Bradley Olsen is such a fan of FCPX that he made an entire documentary about it.
Bradley Olsen is a filmmaker, editor, post-production whiz (Fedora Pictures) and director of Off The Tracks—the much-anticipated feature documentary about Final Cut Pro X. The film "aims to clear the air once and for all" about FCPX by interviewing several of the software's developers and users about the intention behind the creation and release of the non-linear editing system.
I interviewed Olsen himself in advance of the film's release for my new podcast FCPX Marks the Spot. Our interview lasts over an hour and covers everything from the history of Final Cut Pro, its development into X, and the initial backlash against the NLE all the way up to its more recent resurgence as a legitimate, professional option. Throughout our conversation, I was wonderfully surprised to learn a number of things about the notorious NLE I had never known. Check out the entire interview below or scroll down for a recap of the most fascinating segments.
"Randy Ubillos got a call from Steve Jobs about [FCPX] that culminated in Steve Jobs asking Randy, 'Do you believe in this?' and Randy saying, 'Yes' and Steve Jobs saying, 'Then I do too.'"
1. iMovie was designed as a companion app to FCP 7
That's right, folks. As much as people like to poke fun at FCPX as a sort of "iMovie Pro", the histories of the two programs are more entwined than you could have imagined. As Olsen explains:
I know there's a lot of iMovie pro memes and all that bashing, but the interesting thing about that version of iMovie was Randy [Randy Ubillos: Chief Architect behind FCP7, FCPX, iMovie & Adobe Premiere] had created that as a program called 'Rough Cut' that was supposed to be a pre-editor for Final Cut  where you would organize and start your edit and transfer it over. Steve Jobs saw it and he made it iMovie. So there were ideas in that that were more advanced; like skimming and the beginnings of the magnetic timeline and the filmstrip view and things like that—were actually more advanced than what Final Cut 7 could do even though it was a rudimentary, simple program. And I said, 'They need to make a pro version of this'. So when everybody was up in arms, and 'iMovie Pro this and that', I was like 'But guys, this is the future. This is exactly what they need to do!' And I guess it was just too soon for people.
2. Steve Jobs Saved FCPX
Not only did Steve Jobs recognize the incredible work that Randy Ubillos and the design team at Apple were doing with 'Rough Cut' enough to make it its own stand-alone application but Jobs also had enough faith in Ubillos and the innovative, forward-thinking direction that FCPX was heading in to keep the dream alive.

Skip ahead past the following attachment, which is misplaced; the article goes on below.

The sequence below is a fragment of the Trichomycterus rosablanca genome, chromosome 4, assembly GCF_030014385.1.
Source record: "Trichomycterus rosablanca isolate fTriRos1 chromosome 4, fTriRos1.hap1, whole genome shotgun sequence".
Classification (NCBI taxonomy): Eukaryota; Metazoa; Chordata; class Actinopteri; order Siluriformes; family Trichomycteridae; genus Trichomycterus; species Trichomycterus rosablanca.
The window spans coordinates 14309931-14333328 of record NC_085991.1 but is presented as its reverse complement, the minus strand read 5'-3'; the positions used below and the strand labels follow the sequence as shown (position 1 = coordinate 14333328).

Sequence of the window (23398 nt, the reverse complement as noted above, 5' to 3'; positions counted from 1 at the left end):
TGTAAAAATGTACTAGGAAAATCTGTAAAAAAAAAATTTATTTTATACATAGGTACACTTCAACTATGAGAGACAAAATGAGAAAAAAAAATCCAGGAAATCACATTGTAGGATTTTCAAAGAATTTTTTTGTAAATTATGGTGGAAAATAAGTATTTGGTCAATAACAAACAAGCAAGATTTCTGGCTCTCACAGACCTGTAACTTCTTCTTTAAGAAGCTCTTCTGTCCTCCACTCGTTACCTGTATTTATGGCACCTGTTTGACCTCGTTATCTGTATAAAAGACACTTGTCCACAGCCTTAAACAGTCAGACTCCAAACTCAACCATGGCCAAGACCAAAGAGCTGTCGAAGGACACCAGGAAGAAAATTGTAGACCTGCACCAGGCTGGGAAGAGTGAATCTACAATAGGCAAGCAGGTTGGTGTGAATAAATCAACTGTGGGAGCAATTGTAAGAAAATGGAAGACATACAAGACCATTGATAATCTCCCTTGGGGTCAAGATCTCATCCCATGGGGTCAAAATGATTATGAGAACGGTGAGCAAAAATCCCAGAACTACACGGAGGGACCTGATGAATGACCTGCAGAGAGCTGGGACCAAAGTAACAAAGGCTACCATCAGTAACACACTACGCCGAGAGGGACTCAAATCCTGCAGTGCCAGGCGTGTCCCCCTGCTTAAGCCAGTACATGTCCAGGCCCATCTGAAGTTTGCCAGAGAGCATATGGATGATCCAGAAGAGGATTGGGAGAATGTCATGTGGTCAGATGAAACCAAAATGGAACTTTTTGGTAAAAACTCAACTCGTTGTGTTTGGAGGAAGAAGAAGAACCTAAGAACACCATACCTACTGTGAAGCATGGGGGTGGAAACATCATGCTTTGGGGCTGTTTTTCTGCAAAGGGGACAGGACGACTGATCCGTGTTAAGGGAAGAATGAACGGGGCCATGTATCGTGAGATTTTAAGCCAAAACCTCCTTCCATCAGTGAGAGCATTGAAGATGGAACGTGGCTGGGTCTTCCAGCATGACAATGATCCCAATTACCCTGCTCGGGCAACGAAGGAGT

Final Cut Pro X notoriously had a disastrous release, with a lot of folks jumping ship for Premiere rather than re-learn this seemingly foreign new program. In addition, the fact that you couldn't migrate your FCP7 projects over created such a public backlash that the entire effort could have been derailed if not for a fortuitous phone call. As Olsen tells it, "Years later we found out that Randy Ubillos actually got a call from Steve Jobs about it and that call culminated in Steve Jobs asking Randy, 'Do you believe in this?' and Randy saying, 'Yes' and Steve Jobs saying, 'Then I do too.' And for me, that moment is just so crucial."
3. Final Cut Pro 8?
With Avid, Premiere, Resolve, FCPX (and even Vegas), you have your pick of the litter when it comes to what NLE you want to cut your project in. Perhaps not surprisingly, Olsen edits almost exclusively in FCPX these days—though he does admit to having Davinci Resolve ready and available as a "swiss-army knife" of sorts. We all have our favorite NLE and sometimes people can get a little sensitive and territorial with them but Olsen had some interesting insight into what could have been had X not happened:
Avid doesn't make that much money from Media Composer—I don't know if that's a secret or not. They make money from support but they've been on a life-line for a long time. And in fact I think if it wasn't for Final Cut 10 coming out in 2011—if Final Cut 8 had come out with 64-bit support and was more like what we know Premiere to be—I think it's very likely that Hollywood would have switched over to that. Final Cut was making enough in-roads, but Apple decided to do this left turn and left everybody kinda in the dust and they looked back at Avid, 'You're still here, you're faithful. Yeah, I was about to break up with you but you're faithful and there's this (other) thing I can't trust.' So that's what it comes down to, but change is an inevitable thing and I think that we need to be open to it because that's the empowering thing about it, it allows us to be creative and inspired and have more fun. Like I said... Final Cut 10 is fun!
If you'd like to see for yourself, FCPX is offered as a 30 day free-trial over at the App Store.
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I think I can break this topic down into one relevant question - do users of FCX have any reason to trust that Apple will not pull the rug out from under them again when it's convenient? No? Sorry, Apple. You care far too much about your own image, and far too little about your (drastically shrinking) pro user base.